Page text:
Cameroon rulers refuse to resign before elections



Lack of compromise may give fuel to tribal unrest, Mark Huband writes from Yaoundé

The Guardian, 24 April 1991

DESPITE months of violent unrest and pressure for political change, the ruling regime in Cameroon resisted the demands of opposition leaders this week for a national conference on the country’s political future and risked provoking further clashes in an increasingly tribal conflict.

Fear of the security forces has spread after they suppressed demonstrations in the northern towns of Ngaoundere and Maroua at the weekend. The continued detention of up to 60 students in Yaoundé provoked a crowd to kill a soldier.

The government of President Paul Biya has pursued its programme of reform, amid demands for it to hand over power to an interim administration in the run-up to elections due in 1993.

European Community officials in Cameroon were locked in negotiations with the government yesterday, after three students sought political asylum in the EC mission in Yaoundé, claiming their lives were at risk from the security forces.

Mr Biya, interviewed after meeting President François Mitterrand in Paris last week, inspired numerous humiliating cartoons when he described himself as one of the “best pupils” of the reform process which Mr Mitterrand has foisted on the reluctant one-party regimes of francophone Africa.

While Mr Biya has little choice but to reform the political system – 11 political parties have already been legalised – he remains determined not to hand over power until the future of the ruling CPDM is secure. Party members believe a national conference, which would appoint an interim Prime Minister, would give the opposition a chance to lay charges of corruption and authoritarian rule against the Biya regime which inherited power in 1982.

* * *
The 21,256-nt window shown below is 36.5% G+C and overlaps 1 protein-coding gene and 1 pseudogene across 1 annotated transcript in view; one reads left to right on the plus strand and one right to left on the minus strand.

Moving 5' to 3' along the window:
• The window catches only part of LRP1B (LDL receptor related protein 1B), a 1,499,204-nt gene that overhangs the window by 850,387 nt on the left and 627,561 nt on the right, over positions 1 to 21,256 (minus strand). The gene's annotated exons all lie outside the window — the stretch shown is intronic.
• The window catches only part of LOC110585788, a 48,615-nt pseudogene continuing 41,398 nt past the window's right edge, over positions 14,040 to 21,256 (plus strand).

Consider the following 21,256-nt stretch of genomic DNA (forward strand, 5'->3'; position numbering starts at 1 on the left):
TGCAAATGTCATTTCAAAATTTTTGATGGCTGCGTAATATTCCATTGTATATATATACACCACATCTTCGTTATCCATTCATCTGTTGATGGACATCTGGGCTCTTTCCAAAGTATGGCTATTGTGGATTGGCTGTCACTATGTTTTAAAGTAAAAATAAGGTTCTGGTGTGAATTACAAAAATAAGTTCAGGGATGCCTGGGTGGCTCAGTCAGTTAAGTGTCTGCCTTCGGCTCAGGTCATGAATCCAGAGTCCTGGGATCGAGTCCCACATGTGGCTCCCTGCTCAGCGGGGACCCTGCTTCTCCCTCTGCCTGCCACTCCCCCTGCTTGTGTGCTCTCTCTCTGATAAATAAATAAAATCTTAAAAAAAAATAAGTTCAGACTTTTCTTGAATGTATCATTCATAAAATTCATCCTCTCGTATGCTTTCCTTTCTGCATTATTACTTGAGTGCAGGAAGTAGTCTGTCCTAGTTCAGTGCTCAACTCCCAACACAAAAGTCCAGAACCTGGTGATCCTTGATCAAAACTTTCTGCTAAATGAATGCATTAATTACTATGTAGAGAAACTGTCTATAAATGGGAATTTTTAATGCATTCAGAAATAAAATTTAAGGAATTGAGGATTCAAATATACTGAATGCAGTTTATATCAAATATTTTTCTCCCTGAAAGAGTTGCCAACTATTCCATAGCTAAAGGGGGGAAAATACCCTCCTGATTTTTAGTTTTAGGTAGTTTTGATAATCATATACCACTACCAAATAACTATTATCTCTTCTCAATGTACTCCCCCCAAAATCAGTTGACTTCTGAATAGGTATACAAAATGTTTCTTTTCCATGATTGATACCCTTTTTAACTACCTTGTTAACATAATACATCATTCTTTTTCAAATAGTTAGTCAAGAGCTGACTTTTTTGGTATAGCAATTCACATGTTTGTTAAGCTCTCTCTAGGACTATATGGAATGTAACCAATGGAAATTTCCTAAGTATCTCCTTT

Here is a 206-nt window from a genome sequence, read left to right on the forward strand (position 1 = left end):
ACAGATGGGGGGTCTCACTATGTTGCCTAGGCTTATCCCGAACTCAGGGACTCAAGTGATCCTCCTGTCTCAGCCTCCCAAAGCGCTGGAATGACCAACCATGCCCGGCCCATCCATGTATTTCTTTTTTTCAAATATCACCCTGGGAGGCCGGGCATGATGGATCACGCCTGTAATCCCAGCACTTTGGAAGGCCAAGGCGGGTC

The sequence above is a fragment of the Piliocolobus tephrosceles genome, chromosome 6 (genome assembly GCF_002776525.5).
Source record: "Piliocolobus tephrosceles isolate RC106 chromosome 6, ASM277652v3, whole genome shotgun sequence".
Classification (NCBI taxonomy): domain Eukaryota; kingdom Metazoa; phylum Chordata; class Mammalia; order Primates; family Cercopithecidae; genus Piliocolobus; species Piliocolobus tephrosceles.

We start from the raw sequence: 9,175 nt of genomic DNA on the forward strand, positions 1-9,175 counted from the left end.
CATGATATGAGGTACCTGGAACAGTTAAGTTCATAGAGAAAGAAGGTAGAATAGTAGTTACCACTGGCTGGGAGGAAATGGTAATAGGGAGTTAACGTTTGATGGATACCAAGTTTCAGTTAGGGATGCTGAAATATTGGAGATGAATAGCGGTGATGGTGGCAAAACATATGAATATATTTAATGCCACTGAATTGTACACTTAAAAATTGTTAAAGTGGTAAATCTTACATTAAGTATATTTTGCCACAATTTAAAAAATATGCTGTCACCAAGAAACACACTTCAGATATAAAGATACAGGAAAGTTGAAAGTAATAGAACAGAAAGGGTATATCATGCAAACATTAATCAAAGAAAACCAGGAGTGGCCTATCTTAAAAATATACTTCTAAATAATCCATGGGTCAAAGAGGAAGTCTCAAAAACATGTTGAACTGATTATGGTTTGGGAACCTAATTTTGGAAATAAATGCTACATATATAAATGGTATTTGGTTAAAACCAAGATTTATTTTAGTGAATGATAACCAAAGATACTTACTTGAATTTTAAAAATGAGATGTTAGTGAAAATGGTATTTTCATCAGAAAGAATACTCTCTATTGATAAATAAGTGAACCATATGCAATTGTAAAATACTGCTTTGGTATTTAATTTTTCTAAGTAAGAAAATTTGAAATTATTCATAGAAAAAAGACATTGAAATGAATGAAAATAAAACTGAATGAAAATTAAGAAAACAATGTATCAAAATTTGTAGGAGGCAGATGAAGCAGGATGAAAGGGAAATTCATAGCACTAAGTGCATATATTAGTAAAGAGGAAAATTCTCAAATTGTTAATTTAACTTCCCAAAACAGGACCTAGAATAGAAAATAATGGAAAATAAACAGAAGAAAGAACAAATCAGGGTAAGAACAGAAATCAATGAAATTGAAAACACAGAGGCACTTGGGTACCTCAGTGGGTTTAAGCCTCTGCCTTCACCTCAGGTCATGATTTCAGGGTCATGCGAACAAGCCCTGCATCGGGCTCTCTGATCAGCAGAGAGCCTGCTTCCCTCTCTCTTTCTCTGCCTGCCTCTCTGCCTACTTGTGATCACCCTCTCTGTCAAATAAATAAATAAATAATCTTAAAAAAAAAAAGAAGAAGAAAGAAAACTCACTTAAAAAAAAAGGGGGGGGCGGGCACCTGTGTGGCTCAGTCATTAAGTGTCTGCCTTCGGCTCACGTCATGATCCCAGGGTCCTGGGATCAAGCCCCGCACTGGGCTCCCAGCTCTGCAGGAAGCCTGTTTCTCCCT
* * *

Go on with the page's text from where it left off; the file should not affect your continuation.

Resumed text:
Responding to the government’s accusation that a national conference would be a “short cut” to power for the opposition, the leader of the main anti-government party, the Social Democratic Front, John Fru Ndi, said recently: “Sure it’s a short cut. We want a short cut to power.”

On Monday, the national assembly, which is made up solely of ruling party members, voted to allow the President to appoint a Prime Minister and granted an amnesty to all political prisoners.

Diplomatic attention has been focused on the fear of reprisals against those not satisfied with the government reforms so far introduced.

EC officials in Yaoundé said yesterday they had not yet received written assurances from the government that the three asylum-seeking students, Corentin Talla, Robert Waffo Wanto and Blaise Yinga Yotchou, would be unharmed if they left the mission which they entered on Friday.

The EC officials had been told that following the national assembly’s decision to free all political prisoners, the students, well known pro-democracy campaigners, could leave without fear of prosecution.

The EC is encouraging them to leave though the final decision will be for the students to take and they will not be forced out, the Dutch ambassador in Yaounde, Georges-Albert Wehry, who represents the EC Council of Ministers, said.

The granting of an amnesty to hundreds of political prisoners, many jailed since a 1984 attempt to overthrow the government of President Biya, is cited by both the EC and the government as grounds for the students to leave.

So far no list of those who are to be released from prison has been published, though the families of some of those imprisoned are drawing up their own list to ensure that the amnesty is applied to everyone accused of political crimes.

The 1984 coup attempt is generally regarded as having been master-minded by the former president, Ahmadou Ahidjo, who retired in 1982. Its suppression marked the ascendancy of Mr Biya’s Bulu Beti ethnic group – which dominates in the south of the country and holds most key positions in government – over the northern Muslim region where Mr Ahidjo had his power base.

 

 

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